[1] “R” “N” “K” “V” “S” “V” “G” “E” “P” “P” “E” “G” “S” “L” “L” “R” “S” “H” “N” “N” “*” “S” “R”
– – –
[254] “T” “P” “G” “Q” “*” “A” “T” “R” “*” “V”
aaa(getTrans(orchid[[38]])) # will give the three letter abbreviation
[1] “Arg” “Asn” “Lys” “Val” “Ser” “Val” “Gly” “Glu” “Pro” “Pro” “Glu” “Gly” “Ser” “Leu” “Leu”
–  —
[256] “Gly” “Gln” “Stp” “Ala” “Thr” “Arg” “Stp” “Val”

Dot plots are traditionally used to compare DNA sequences. The seqinr 1 package contains a function that creates a dot plot (called dotPlot). The number of nucleotides (wsize), step (wstep for overlap) and number of matches (nmatch) can be set. To compare single nucleotides of the 38th orchid sequence with itself:
dotPlot(orchid[[38]], orchid[[38]], wsize = 1, wstep = 1, nmatch = 1)


The diagonal line is uninterrupted, indicating the sequences are the same (obviously as the sequence was compared to itself).

Or to compare triplets of nucleotides of the 38th orchid sequence with itself, specifying that all three nucleotides need to match (nmatch =3):
dotPlot(orchid[[38]], orchid[[38]], wsize = 3, wstep = 3, nmatch = 3)


The dot plot function included in the package is not very versatile. It would be better to plot with ggplot2 3. The main advantage of open source software is that the code of the functions is available to the user. The code of the dot plot was changed so that it returns a matrix (with sequence 1 as rows and sequence 2 as columns). The row names are the first sequence and the column names the second sequence. Copy and paste this function (called dot_plot_data) into the R console.

The new function (dot_plot_data) should now be available to R (it can also be viewed and downloaded from the download page). To access the function comparing three nucleotides and matching all three nucleotides takes the same format as the dotPlot function from the seqinr package 1 .

new_plot <- dot_plot_data(orchid[[38]], orchid[[38]], wsize = 3, wstep = 3, nmatch = 3)
Modification of dotPlot function in package seqinr.
The function returns a matrix for plotting.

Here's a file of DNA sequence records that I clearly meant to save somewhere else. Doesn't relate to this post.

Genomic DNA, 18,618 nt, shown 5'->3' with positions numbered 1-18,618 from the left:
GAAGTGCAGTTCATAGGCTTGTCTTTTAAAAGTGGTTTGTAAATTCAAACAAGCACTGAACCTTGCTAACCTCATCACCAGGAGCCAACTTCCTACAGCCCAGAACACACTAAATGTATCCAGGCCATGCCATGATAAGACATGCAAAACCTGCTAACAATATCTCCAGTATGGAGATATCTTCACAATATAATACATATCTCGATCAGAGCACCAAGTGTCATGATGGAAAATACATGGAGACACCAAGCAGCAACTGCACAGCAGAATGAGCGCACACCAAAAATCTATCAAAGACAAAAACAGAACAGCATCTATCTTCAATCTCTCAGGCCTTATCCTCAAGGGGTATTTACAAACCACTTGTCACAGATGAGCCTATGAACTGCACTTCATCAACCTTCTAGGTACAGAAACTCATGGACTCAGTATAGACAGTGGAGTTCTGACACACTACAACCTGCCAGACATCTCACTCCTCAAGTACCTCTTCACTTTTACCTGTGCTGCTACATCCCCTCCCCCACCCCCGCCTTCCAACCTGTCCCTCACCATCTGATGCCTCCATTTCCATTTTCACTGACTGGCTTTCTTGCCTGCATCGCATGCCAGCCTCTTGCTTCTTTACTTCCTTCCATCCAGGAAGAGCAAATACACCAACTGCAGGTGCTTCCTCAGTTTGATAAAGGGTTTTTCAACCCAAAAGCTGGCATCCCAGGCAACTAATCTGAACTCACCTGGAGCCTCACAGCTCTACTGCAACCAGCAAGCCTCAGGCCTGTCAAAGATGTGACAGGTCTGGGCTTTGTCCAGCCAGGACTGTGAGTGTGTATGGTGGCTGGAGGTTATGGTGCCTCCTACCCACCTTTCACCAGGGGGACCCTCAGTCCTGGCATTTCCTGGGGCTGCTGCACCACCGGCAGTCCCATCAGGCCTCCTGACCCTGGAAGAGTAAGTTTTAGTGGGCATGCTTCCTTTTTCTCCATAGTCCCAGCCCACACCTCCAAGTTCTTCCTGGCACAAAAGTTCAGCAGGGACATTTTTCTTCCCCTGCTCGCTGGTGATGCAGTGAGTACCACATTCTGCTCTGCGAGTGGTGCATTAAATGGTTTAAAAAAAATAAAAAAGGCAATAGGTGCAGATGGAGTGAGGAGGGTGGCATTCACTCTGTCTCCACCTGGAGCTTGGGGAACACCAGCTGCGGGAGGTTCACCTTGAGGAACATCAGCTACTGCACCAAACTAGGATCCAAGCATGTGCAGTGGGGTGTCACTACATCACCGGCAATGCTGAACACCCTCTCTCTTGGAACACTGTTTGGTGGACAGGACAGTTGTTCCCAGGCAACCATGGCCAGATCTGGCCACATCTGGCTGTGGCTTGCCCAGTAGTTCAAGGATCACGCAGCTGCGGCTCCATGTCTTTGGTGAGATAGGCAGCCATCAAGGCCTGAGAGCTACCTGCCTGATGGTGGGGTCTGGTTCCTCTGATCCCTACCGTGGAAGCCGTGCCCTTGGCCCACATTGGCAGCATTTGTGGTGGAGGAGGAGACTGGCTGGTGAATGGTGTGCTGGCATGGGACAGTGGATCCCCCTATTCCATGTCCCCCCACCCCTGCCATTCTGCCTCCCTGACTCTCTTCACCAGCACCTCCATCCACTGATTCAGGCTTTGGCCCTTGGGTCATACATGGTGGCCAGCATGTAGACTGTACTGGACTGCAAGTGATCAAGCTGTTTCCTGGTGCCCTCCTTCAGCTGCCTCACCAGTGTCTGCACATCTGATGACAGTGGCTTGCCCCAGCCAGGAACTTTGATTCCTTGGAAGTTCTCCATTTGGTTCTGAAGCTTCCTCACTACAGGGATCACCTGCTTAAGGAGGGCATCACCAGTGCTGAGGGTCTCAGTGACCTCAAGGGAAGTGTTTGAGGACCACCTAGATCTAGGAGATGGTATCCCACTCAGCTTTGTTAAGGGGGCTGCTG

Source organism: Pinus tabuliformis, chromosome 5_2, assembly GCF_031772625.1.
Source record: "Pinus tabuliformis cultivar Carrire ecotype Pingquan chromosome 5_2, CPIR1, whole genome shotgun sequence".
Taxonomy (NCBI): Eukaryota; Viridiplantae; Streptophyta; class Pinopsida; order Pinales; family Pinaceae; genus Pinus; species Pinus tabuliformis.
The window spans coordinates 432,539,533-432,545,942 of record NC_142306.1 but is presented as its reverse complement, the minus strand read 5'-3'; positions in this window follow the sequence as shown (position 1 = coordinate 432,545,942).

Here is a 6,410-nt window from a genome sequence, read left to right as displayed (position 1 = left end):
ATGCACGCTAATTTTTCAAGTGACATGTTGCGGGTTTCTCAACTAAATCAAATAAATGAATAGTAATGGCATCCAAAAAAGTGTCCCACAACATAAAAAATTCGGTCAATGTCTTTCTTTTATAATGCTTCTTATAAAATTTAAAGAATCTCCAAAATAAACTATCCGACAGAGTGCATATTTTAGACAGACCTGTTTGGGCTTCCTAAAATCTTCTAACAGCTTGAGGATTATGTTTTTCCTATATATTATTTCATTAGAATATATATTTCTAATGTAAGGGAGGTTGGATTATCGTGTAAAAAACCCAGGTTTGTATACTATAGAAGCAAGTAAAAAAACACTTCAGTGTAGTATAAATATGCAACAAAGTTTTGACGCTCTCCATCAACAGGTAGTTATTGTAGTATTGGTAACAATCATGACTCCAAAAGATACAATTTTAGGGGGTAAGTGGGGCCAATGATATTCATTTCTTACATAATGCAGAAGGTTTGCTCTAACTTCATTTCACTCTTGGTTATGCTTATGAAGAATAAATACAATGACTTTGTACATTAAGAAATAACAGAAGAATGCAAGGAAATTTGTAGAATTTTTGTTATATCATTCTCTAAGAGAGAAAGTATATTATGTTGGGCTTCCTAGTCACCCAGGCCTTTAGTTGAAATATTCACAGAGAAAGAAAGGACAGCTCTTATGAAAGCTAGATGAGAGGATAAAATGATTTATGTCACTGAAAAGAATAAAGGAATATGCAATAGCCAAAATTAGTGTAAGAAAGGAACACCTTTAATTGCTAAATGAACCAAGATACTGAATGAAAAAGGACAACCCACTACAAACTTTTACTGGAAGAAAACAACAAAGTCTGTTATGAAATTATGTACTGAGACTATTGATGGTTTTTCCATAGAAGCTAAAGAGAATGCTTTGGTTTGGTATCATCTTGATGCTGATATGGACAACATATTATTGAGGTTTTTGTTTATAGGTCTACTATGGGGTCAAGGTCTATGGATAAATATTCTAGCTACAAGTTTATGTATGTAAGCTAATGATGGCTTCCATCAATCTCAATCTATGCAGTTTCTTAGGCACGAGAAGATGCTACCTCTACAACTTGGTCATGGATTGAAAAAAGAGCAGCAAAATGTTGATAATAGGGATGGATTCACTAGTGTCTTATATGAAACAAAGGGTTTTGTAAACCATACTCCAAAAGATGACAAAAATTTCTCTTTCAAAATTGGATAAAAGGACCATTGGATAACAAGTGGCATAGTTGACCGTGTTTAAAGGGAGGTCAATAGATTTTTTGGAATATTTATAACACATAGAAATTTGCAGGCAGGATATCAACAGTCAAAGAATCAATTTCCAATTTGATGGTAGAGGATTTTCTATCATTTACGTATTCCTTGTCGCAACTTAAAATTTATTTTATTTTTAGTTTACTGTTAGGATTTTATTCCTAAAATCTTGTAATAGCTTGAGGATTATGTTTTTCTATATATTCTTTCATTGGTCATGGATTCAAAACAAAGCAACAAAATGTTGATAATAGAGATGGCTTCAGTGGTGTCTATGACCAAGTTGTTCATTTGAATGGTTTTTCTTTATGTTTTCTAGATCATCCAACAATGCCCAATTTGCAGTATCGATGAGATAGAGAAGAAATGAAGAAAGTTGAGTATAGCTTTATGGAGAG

Row names contain Sequence1, Col names Sequence2.
Use the reshape2 package to convert and plot with ggplot2 and geom_raster.

To show the structure and class of the returned object:

– attr(*, “dimnames”)=List of 2
..$ : chr [1:263] “cgt” “aac” “aag” “gtt” …
..$ : chr [1:263] “cgt” “aac” “aag” “gtt” …
[1] “matrix”

The data is now available as a matrix called new_plot. The row names are sequence 1 and the column names sequence 2. Unfortunately, ggplot2 3 can’t plot matrices directly. Consequently, the matrix need to be converted to a data frame suitable for plotting,

First, extract the row names and column names as vectors:

sequence_x <- rownames(new_plot)
sequence_y <- colnames(new_plot)

Secondly, remove the row and column names from the matrix (the names are not unique and otherwise ggplot2 3 will group by them):

rownames(new_plot) <- NULL
colnames(new_plot) <- NULL

Thirdly, use the reshape2 package 4 to reshape the data to allow plotting (the row and column numbers are unique, representing the number in the sequence):

new_plot_2 <- melt(new_plot)

The data frame new_plot_2 has 3 columns (variables in tidy format). Var1 represents sequence 1 (x coordinate) and Var2 sequence 2 (y coordinate). The value variable contains the value stored in the matrix. To plot the data:

dot_plot <-  ggplot(new_plot_2, aes(x = Var1, y = Var2, fill = value)) +
geom_raster() +
scale_fill_manual(values = c(“lightgray”, “blue”), name = “Pair”, labels = c(“Different”, “Same”)) +
scale_x_continuous(“Sequence 1″) +
scale_y_continuous(“Sequence 2″) +


It is possible to show the nucleotides on the axes. However, they will become too crowded. It is possible to zoom in though:

dot_plot_2 <- ggplot(new_plot_2, aes(x = Var1, y = Var2, fill = value)) +
geom_raster() +
scale_fill_manual(values = c(“lightgray”, “blue”), name = “Pair”, labels = c(“Different”, “Same”)) +
scale_x_continuous(“Sequence 1″, breaks = 1: length(sequence_x), labels = sequence_x, limit = c(10,20)) +
scale_y_continuous(“Sequence 2″, breaks = 1: length(sequence_y), labels = sequence_y, limit = c(10,20)) +
Warning message:
Removed 69048 rows containing missing values (geom_raster).


Finally, to save fasta files is straight forward. To save the orchid sequences to a fasta file (orchid_2) in the working directory:

write.fasta(names = c(1:94), sequences = orchid, file.out = “orchid_2.fasta”)


Charif D, Clerc O, Frank C, Lobry JR, Necsulea A, Palmeira L, et al. seqinr [Internet]. 2017. (seqinr: Biological Sequences Retrieval and Analysis). Available from:
Bioconductor [Internet]. Bioconductor, open source software for bioinformatics. Available from:
Chang W, Wickham H, Bostock M. ggvis: Interactive Grammar of Graphics [Internet]. 2016. Available from:
WIckham H. reshape2: Flexibly Reshape Data: A Reboot of the Reshape Package [Internet]. 2016. Available from: